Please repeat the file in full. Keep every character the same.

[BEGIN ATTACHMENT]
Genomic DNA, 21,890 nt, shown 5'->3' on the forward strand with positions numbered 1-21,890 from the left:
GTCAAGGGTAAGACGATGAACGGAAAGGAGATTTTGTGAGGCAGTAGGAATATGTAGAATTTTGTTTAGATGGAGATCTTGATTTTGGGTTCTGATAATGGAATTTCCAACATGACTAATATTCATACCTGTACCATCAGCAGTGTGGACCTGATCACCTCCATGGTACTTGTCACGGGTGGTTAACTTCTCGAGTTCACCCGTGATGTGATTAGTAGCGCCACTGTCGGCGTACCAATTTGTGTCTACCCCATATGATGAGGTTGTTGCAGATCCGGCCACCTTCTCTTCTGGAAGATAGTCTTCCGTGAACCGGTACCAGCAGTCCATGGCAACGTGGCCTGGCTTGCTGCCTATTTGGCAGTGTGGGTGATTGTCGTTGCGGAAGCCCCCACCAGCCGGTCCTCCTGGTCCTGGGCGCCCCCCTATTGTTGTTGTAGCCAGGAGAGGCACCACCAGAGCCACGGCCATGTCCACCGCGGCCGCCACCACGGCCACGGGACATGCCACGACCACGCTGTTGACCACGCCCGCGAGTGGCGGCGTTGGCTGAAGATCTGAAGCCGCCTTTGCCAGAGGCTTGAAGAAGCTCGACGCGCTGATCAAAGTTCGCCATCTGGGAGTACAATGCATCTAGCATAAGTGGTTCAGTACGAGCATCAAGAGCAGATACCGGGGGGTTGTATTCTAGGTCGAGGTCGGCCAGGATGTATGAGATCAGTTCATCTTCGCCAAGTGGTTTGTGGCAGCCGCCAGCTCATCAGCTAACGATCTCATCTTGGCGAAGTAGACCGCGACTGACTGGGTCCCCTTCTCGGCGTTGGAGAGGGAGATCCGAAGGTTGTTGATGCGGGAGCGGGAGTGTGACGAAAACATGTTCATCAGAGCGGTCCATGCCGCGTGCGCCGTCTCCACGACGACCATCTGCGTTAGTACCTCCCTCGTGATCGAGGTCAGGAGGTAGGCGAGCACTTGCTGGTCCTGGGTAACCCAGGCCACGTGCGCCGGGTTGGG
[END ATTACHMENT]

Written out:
Genomic DNA, 21,890 nt, shown 5'->3' on the forward strand with positions numbered 1-21,890 from the left:
GTCAAGGGTAAGACGATGAACGGAAAGGAGATTTTGTGAGGCAGTAGGAATATGTAGAATTTTGTTTAGATGGAGATCTTGATTTTGGGTTCTGATAATGGAATTTCCAACATGACTAATATTCATACCTGTACCATCAGCAGTGTGGACCTGATCACCTCCATGGTACTTGTCACGGGTGGTTAACTTCTCGAGTTCACCCGTGATGTGATTAGTAGCGCCACTGTCGGCGTACCAATTTGTGTCTACCCCATATGATGAGGTTGTTGCAGATCCGGCCACCTTCTCTTCTGGAAGATAGTCTTCCGTGAACCGGTACCAGCAGTCCATGGCAACGTGGCCTGGCTTGCTGCCTATTTGGCAGTGTGGGTGATTGTCGTTGCGGAAGCCCCCACCAGCCGGTCCTCCTGGTCCTGGGCGCCCCCCTATTGTTGTTGTAGCCAGGAGAGGCACCACCAGAGCCACGGCCATGTCCACCGCGGCCGCCACCACGGCCACGGGACATGCCACGACCACGCTGTTGACCACGCCCGCGAGTGGCGGCGTTGGCTGAAGATCTGAAGCCGCCTTTGCCAGAGGCTTGAAGAAGCTCGACGCGCTGATCAAAGTTCGCCATCTGGGAGTACAATGCATCTAGCATAAGTGGTTCAGTACGAGCATCAAGAGCAGATACCGGGGGGTTGTATTCTAGGTCGAGGTCGGCCAGGATGTATGAGATCAGTTCATCTTCGCCAAGTGGTTTGTGGCAGCCGCCAGCTCATCAGCTAACGATCTCATCTTGGCGAAGTAGACCGCGACTGACTGGGTCCCCTTCTCGGCGTTGGAGAGGGAGATCCGAAGGTTGTTGATGCGGGAGCGGGAGTGTGACGAAAACATGTTCATCAGAGCGGTCCATGCCGCGTGCGCCGTCTCCACGACGACCATCTGCGTTAGTACCTCCCTCGTGATCGAGGTCAGGAGGTAGGCGAGCACTTGCTGGTCCTGGGTAACCCAGGCCACGTGCGCCGGGTTGGG